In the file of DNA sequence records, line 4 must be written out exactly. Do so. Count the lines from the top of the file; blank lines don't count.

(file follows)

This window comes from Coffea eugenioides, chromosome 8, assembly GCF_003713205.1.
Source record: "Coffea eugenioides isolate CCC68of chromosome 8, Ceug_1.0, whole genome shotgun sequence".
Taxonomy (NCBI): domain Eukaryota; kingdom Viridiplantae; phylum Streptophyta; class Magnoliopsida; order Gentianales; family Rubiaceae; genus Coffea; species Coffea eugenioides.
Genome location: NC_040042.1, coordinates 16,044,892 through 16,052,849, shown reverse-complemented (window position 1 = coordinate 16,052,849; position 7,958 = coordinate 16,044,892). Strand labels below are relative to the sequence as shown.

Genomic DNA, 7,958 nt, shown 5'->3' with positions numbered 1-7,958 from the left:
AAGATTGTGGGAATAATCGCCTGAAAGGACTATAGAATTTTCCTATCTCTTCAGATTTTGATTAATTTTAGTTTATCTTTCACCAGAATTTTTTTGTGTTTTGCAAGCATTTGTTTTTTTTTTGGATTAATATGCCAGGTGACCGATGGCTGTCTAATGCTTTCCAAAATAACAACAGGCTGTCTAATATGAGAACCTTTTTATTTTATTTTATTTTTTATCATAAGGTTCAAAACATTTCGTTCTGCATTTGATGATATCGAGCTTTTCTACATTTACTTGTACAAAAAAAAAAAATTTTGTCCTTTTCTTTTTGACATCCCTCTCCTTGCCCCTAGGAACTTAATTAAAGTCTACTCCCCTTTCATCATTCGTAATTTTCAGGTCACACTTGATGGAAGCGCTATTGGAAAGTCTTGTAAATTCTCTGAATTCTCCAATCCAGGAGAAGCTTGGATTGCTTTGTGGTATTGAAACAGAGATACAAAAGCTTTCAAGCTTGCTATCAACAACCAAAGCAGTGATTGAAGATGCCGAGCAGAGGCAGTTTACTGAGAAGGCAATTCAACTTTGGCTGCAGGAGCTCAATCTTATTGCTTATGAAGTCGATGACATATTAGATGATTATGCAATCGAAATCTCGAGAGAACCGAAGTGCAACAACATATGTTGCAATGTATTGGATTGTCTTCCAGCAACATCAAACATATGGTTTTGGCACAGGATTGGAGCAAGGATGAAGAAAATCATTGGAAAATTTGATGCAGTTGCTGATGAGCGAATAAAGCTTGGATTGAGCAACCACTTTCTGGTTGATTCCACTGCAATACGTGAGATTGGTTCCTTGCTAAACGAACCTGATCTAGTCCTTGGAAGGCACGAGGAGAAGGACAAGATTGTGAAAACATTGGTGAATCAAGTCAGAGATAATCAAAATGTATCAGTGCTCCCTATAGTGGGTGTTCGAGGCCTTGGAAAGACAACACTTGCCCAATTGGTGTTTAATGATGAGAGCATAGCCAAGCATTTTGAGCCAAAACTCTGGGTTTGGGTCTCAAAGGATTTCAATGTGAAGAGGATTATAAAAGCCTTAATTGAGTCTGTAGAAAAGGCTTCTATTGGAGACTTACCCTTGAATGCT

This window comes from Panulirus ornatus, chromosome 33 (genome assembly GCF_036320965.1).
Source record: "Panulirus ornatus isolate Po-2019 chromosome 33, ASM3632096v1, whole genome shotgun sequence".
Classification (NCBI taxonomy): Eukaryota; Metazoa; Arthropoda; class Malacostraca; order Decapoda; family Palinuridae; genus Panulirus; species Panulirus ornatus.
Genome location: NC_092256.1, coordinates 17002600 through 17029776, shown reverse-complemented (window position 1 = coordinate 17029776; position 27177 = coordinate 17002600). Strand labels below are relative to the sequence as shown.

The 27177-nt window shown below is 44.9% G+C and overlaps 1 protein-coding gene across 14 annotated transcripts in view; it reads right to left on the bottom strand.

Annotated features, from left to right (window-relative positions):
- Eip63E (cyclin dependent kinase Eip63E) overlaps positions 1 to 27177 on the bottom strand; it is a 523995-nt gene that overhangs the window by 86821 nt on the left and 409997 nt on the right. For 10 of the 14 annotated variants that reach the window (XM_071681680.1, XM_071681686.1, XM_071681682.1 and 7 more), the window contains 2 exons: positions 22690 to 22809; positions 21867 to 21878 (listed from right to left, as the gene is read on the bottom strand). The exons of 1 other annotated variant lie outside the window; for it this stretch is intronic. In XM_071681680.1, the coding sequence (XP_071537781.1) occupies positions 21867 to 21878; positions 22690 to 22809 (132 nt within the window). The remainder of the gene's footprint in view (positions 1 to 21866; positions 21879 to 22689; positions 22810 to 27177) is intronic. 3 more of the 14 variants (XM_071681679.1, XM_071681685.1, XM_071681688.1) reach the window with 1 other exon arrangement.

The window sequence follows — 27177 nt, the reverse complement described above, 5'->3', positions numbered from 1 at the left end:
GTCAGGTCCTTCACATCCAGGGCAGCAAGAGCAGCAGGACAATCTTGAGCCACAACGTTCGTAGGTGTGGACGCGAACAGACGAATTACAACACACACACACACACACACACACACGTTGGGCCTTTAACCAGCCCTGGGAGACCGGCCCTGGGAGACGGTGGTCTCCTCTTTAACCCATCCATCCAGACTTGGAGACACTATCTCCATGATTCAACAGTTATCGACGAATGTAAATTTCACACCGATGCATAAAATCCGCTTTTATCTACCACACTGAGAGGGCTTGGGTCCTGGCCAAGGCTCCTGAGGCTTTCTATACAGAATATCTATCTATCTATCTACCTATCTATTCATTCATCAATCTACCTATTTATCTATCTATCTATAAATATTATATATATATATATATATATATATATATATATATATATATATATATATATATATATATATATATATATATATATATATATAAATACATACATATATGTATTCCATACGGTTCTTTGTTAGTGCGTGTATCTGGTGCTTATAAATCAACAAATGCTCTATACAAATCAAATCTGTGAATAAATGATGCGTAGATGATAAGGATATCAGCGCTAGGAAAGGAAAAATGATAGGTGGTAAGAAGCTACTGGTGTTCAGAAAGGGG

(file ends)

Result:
Genome location: NC_040042.1, coordinates 16,044,892 through 16,052,849, shown reverse-complemented (window position 1 = coordinate 16,052,849; position 7,958 = coordinate 16,044,892). Strand labels below are relative to the sequence as shown.